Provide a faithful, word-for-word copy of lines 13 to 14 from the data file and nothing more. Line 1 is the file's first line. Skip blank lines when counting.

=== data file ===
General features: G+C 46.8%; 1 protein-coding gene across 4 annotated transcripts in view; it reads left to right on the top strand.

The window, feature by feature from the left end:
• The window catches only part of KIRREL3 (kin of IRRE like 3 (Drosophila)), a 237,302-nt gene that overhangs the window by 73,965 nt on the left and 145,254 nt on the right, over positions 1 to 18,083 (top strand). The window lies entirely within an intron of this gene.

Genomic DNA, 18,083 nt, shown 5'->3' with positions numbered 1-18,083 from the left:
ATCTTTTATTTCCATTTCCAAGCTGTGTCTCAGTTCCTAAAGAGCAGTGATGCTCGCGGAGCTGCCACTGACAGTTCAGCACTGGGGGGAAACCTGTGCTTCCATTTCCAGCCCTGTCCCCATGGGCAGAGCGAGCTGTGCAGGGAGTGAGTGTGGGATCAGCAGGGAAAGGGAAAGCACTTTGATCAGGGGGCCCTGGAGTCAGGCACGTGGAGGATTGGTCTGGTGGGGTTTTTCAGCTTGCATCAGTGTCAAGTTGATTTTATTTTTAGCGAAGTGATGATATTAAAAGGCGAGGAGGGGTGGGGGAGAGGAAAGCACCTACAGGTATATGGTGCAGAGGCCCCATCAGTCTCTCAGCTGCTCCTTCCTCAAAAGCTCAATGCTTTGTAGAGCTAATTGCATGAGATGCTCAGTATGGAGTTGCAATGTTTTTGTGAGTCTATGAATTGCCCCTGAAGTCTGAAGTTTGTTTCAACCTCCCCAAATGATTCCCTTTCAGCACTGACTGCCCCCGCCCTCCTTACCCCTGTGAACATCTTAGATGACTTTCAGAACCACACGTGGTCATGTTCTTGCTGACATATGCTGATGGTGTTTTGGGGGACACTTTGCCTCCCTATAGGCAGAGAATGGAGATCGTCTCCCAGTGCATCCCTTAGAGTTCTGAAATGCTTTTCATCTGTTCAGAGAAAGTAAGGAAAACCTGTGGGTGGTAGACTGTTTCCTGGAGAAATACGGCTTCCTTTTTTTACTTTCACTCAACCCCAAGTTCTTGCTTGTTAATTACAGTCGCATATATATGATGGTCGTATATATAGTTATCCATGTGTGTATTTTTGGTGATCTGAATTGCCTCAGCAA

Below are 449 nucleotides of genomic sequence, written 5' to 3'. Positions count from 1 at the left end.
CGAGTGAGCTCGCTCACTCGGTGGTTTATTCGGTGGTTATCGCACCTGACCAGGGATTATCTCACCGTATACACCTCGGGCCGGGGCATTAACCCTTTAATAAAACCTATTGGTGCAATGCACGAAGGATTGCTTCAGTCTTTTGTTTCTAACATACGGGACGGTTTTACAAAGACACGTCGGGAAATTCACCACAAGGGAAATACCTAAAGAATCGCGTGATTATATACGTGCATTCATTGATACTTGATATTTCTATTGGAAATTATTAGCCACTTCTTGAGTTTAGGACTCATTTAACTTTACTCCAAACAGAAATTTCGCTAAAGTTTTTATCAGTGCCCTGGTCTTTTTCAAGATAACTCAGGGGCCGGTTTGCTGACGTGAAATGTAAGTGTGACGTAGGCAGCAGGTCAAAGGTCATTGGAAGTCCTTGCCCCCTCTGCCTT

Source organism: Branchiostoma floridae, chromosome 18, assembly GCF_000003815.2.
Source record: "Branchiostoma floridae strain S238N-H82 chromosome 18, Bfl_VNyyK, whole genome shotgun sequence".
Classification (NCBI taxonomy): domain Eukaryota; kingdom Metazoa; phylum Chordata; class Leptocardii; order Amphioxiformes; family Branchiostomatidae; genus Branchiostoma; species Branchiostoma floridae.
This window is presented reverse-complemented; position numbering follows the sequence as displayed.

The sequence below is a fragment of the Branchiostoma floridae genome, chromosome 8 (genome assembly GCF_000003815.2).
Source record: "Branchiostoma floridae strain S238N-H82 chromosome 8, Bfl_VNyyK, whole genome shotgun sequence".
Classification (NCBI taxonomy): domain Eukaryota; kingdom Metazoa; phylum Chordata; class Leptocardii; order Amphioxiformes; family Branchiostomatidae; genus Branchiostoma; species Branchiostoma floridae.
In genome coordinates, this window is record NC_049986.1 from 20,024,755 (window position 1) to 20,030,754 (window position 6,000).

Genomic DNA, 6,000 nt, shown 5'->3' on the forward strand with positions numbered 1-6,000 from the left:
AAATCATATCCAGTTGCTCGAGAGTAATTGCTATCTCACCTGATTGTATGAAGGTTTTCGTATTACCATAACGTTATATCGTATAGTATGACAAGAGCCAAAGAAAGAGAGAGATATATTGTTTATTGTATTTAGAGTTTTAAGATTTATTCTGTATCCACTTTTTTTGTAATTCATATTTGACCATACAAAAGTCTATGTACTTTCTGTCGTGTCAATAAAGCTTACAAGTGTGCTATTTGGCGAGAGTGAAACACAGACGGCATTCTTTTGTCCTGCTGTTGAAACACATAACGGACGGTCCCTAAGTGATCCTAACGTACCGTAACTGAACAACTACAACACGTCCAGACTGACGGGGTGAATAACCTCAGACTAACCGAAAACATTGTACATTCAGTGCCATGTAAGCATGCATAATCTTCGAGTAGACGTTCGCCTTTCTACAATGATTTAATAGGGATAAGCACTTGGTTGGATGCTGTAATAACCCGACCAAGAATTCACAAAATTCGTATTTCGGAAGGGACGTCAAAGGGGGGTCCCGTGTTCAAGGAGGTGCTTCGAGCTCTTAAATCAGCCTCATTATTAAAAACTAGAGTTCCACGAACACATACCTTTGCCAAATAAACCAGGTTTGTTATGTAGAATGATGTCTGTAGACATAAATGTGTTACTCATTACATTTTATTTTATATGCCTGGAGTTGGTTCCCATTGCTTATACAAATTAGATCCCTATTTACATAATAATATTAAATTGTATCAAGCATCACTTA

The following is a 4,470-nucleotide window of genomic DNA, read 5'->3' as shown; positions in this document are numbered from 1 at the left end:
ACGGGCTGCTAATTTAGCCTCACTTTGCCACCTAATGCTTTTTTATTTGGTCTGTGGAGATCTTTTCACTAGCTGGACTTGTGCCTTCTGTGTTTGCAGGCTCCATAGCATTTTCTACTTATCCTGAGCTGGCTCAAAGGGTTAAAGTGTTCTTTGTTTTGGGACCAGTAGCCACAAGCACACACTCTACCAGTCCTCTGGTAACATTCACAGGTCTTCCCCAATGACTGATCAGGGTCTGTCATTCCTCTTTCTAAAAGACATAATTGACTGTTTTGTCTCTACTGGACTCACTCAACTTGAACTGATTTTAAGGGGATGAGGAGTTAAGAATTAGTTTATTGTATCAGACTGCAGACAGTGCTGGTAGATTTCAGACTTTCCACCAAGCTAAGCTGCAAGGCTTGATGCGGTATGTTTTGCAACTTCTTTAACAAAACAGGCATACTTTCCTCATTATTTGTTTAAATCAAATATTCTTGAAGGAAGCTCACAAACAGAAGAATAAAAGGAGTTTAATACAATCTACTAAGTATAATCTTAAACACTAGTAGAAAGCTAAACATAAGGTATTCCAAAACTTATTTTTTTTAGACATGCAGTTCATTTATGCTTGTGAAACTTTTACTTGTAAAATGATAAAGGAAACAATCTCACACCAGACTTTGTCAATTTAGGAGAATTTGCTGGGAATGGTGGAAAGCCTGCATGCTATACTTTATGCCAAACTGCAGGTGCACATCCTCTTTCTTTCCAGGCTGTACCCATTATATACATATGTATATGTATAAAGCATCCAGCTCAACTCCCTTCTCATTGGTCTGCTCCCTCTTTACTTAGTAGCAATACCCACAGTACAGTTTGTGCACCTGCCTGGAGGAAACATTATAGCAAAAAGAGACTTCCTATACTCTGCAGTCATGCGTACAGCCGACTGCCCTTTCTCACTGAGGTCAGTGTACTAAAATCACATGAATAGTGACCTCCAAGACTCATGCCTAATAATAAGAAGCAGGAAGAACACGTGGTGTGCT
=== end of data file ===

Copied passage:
Source record: "Branchiostoma floridae strain S238N-H82 chromosome 8, Bfl_VNyyK, whole genome shotgun sequence".
Classification (NCBI taxonomy): domain Eukaryota; kingdom Metazoa; phylum Chordata; class Leptocardii; order Amphioxiformes; family Branchiostomatidae; genus Branchiostoma; species Branchiostoma floridae.